Bacterial strains which have F plasmid integrated into the chromosomes are called high-frequency recombination strains or Hfr strains. In Hfr strains, F plasmid does not exist freely in the cytoplasm. F plasmid combines with bacterial chromosome and exists as one unit. This recombined DNA is known as high-frequency DNA or Hfr DNA. In other words, it is a bacterial strain which possesses Hfr DNA as a Hfr strain. Since Hfr strain has F plasmid or fertility factor it can act as a donor or male bacterium in bacterial conjugation. These Hfr strains attempt to transfer the entire DNA or a big part of DNA to recipient bacterium through a mating bridge. Some parts of bacterial chromosome or the entire chromosome can also be copied and transferred to the recipient bacterium when Hfr strain is involved is conjugation. Such Hfr strains are very useful in studying gene linkage and recombination. Hence, molecular biologists and geneticists use Hfr strain of bacteria (often E. coli) to study genetic linkage and map the chromosome.

High-frequency recombination occurs when a recipient bacterium receives three types of DNA after mating with Hfr strain through bacterial conjugation. These three types are, its own chromosomal DNA, F plasmid DNA and some parts of donor’s chromosomal DNA. Due to this reason, such bacteria are named as Hfr strains. HFr strains can also be defined as derivatives of F+ strains.

F plasmids can integrate into bacterial chromosome and disintegrate back from the host chromosome. During disintegration, F plasmid can pick some genes near it from the host chromosome. Hfr bacterial strains which disintegrate with some host genes next to F plasmid integration sites are known as F’ strains.

Difference Between HFR and F+ Strains

Figure 02: Hfr Strain

What is the difference between HFR and F+ Strains?

HFR vs F+ Strains

HFr strains are bacterial strains with Hfr DNA or F plasmid DNA integrated into bacterial chromosomes. Bacterial strains which contain F plasmids are known as F+ strains. F plasmids contain fertility factor coding genes.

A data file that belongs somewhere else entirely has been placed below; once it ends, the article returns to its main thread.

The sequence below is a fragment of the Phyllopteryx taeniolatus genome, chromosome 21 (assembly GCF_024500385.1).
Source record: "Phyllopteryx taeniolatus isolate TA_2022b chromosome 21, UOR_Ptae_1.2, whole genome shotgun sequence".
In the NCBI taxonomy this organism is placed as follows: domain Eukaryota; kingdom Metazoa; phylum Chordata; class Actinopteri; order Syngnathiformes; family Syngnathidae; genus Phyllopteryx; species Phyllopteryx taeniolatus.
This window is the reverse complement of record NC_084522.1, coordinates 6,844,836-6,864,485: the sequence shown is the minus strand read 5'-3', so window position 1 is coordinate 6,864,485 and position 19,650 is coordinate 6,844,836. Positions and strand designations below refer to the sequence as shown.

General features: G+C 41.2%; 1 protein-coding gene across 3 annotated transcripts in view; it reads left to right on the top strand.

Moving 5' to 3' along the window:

Fertility Factor
The fertility plasmid is integrated into the host cell chromosomal DNA in Hfr cells. Fertility plasmid is independent of chromosome in F+ cells
Hfr are very efficient donors. F+ cells are less efficient compared to Hfr strains.

Summary – Hfr vs F+ Strains

Bacterial strains which have F plasmids are characterized as F+ strains. F plasmids contain a fertility factor or F factor which is essential for bacterial conjugation. These bacteria are able to transfer their F plasmid into bacteria which lack F plasmids. Once these F plasmids enter into recipient bacterium, it can exist independently or it can integrate with bacterial chromosome. Integrated F plasmid DNA and chromosomal DNA is known as Hfr DNA. Bacterial strains which bear Hfr DNA or F plasmid DNA integrated into bacterial chromosomes are known as HFr strains. This is the main difference between F+ and Hfr strains.

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1. Griffiths, Anthony JF. “Solved Problems.” An Introduction to Genetic Analysis. 7th edition. U.S. National Library of Medicine, 01 Jan. 1970. Web. Available here. 01 June 2017.
2.”Hfr cell.” Wikipedia. Wikimedia Foundation, 30 Dec. 2016. Web. Available here. 01 June 2017.

Image Courtesy:

1. “Conjugation” By Adenosine – Own work (CC BY-SA 3.0) via Commons Wikimedia [Cropped and Relabeled] 2. “Plasmid replication (english)” By User:Spaully – Own work, CC BY-SA 2.5) via Commons Wikimedia [Cropped and Relabeled]